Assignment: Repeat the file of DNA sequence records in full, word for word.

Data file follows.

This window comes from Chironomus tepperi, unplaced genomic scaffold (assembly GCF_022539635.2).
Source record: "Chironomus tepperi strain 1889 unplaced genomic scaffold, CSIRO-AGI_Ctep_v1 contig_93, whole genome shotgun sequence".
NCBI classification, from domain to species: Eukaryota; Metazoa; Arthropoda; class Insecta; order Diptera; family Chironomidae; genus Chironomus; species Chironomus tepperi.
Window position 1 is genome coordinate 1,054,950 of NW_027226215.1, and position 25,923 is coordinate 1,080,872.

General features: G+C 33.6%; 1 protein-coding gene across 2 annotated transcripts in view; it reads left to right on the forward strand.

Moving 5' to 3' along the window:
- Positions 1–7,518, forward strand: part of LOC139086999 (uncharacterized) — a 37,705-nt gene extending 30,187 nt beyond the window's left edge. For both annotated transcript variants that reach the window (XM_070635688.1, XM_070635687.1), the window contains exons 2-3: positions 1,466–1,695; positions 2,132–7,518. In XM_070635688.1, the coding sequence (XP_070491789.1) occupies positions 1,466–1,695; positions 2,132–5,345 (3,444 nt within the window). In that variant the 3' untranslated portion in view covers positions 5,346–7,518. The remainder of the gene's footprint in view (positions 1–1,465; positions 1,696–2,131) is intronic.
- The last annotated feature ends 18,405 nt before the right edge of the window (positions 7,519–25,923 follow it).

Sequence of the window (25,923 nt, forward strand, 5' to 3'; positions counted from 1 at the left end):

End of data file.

This window comes from Chironomus tepperi, unplaced genomic scaffold (assembly GCF_022539635.2).
Source record: "Chironomus tepperi strain 1889 unplaced genomic scaffold, CSIRO-AGI_Ctep_v1 contig_93, whole genome shotgun sequence".
NCBI classification, from domain to species: Eukaryota; Metazoa; Arthropoda; class Insecta; order Diptera; family Chironomidae; genus Chironomus; species Chironomus tepperi.
Window position 1 is genome coordinate 1,054,950 of NW_027226215.1, and position 25,923 is coordinate 1,080,872.

General features: G+C 33.6%; 1 protein-coding gene across 2 annotated transcripts in view; it reads left to right on the forward strand.

Moving 5' to 3' along the window:
- Positions 1–7,518, forward strand: part of LOC139086999 (uncharacterized) — a 37,705-nt gene extending 30,187 nt beyond the window's left edge. For both annotated transcript variants that reach the window (XM_070635688.1, XM_070635687.1), the window contains exons 2-3: positions 1,466–1,695; positions 2,132–7,518. In XM_070635688.1, the coding sequence (XP_070491789.1) occupies positions 1,466–1,695; positions 2,132–5,345 (3,444 nt within the window). In that variant the 3' untranslated portion in view covers positions 5,346–7,518. The remainder of the gene's footprint in view (positions 1–1,465; positions 1,696–2,131) is intronic.
- The last annotated feature ends 18,405 nt before the right edge of the window (positions 7,519–25,923 follow it).

Sequence of the window (25,923 nt, forward strand, 5' to 3'; positions counted from 1 at the left end):